Gippsland dairy farmer Trish Hammond regularly reminds her young children about the importance of safety on her 650-cow farm at Labourtouche, Victoria.
"When we are out on the farm, the kids are with us as well - and this means we take the time to keep them safe," she said.
"At the dairy, kids are always exposed to safety hazards, but we have a number of rules in place to make sure they stay safe."
Trish and husband Mark have been dairy farming for eight years and their three children - Dane, 11, Amber, 9 and Lara, 7, - have grown up on-farm.
Mindful of potential safety risks, the children are not allowed in the dairy without a parent present, and children and visitors are supervised at all times.
"We're very close to a road, and my fear has always been that the kids will venture off, so we put in place an 'invisible line' the kids are not allowed to cross - they know the places on the farm that are out of bounds," Mrs Hammond said.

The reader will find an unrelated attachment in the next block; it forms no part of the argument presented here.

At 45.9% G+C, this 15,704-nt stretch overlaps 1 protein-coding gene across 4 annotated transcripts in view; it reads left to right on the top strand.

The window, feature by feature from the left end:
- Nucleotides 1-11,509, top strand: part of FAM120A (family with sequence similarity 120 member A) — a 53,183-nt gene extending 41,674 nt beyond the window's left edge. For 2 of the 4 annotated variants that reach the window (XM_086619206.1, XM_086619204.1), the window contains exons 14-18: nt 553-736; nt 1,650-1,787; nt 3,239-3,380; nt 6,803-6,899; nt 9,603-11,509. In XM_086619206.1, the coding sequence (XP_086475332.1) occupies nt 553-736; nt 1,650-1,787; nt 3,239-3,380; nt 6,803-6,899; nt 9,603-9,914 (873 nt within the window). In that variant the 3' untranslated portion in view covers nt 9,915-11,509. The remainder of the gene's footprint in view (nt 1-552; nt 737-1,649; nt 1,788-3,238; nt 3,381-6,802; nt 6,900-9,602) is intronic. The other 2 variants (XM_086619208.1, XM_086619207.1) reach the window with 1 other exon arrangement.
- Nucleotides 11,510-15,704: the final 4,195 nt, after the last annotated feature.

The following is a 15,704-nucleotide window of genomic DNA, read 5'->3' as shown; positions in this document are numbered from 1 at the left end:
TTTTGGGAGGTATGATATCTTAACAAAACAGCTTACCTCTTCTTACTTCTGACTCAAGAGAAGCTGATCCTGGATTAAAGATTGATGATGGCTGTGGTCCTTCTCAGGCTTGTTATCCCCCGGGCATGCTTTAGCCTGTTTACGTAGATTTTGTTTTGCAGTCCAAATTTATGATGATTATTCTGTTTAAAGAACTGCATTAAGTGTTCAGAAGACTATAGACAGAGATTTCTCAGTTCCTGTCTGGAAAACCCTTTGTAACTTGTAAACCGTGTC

Before heading out in the paddock with their parents, Dane, Amber and Lara are reminded to be careful around the herd and never go near the effluent ponds.
"Sometimes, kids do come out into the paddocks with us but we spend a fair bit of time with them, talking about how cows can be volatile and teaching them about animal behaviour," Mrs Hammond said.
"The kids always know never to get close to a cow and they are always watching the distance between them and the animal.
"Effluent ponds are also off limits - they are no-go zones and the kids have grown up knowing the ponds are absolutely out of bounds."
Mrs Hammond received high visibility Legendairy vests for her children at a Women in Dairy event hosted by Dairy Australia Regional Development Program GippsDairy last year.
The children wear the vests on farm to boost their visibility and encourage greater safety awareness.
With milk tankers and other vehicles often coming and going from the farm at odd hours, the vests help ensure the children are clearly visible to drivers.
"You don't always know when a truck will turn up but with the kids wearing high-vis vests, a truck can always spot them and they are always in our sight," she said.
This story first appeared on Australian Dairyfarmer